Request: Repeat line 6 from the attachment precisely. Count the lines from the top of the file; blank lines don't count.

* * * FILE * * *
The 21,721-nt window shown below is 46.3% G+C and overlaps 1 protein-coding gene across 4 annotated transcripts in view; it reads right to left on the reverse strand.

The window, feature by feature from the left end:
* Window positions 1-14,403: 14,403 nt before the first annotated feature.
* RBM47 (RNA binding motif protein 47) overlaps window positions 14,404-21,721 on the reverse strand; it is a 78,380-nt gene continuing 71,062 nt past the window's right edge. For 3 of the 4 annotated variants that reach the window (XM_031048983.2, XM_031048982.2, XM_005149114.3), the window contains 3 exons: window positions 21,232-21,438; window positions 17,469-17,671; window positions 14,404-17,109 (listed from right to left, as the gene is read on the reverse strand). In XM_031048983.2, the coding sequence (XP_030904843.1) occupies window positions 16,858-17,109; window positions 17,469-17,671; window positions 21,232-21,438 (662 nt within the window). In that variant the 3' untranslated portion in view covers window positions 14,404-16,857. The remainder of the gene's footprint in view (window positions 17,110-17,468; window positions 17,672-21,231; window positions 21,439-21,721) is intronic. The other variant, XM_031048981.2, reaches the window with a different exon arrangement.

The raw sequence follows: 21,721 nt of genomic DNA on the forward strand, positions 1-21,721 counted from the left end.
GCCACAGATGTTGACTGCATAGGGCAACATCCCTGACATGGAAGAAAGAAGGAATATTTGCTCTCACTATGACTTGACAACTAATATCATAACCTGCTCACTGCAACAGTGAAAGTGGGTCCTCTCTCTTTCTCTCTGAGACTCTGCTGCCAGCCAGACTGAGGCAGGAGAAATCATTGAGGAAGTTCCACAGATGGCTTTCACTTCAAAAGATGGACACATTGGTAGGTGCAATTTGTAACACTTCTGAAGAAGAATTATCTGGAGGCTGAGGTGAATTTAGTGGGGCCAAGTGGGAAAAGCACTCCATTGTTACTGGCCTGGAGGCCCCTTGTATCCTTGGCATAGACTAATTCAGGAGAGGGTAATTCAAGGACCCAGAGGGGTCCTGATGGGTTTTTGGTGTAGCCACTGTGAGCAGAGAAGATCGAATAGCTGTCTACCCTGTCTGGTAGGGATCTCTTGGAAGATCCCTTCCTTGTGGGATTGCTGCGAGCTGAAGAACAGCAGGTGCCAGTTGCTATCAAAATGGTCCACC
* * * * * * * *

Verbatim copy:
GCCACAGATGTTGACTGCATAGGGCAACATCCCTGACATGGAAGAAAGAAGGAATATTTGCTCTCACTATGACTTGACAACTAATATCATAACCTGCTCACTGCAACAGTGAAAGTGGGTCCTCTCTCTTTCTCTCTGAGACTCTGCTGCCAGCCAGACTGAGGCAGGAGAAATCATTGAGGAAGTTCCACAGATGGCTTTCACTTCAAAAGATGGACACATTGGTAGGTGCAATTTGTAACACTTCTGAAGAAGAATTATCTGGAGGCTGAGGTGAATTTAGTGGGGCCAAGTGGGAAAAGCACTCCATTGTTACTGGCCTGGAGGCCCCTTGTATCCTTGGCATAGACTAATTCAGGAGAGGGTAATTCAAGGACCCAGAGGGGTCCTGATGGGTTTTTGGTGTAGCCACTGTGAGCAGAGAAGATCGAATAGCTGTCTACCCTGTCTGGTAGGGATCTCTTGGAAGATCCCTTCCTTGTGGGATTGCTGCGAGCTGAAGAACAGCAGGTGCCAGTTGCTATCAAAATGGTCCACC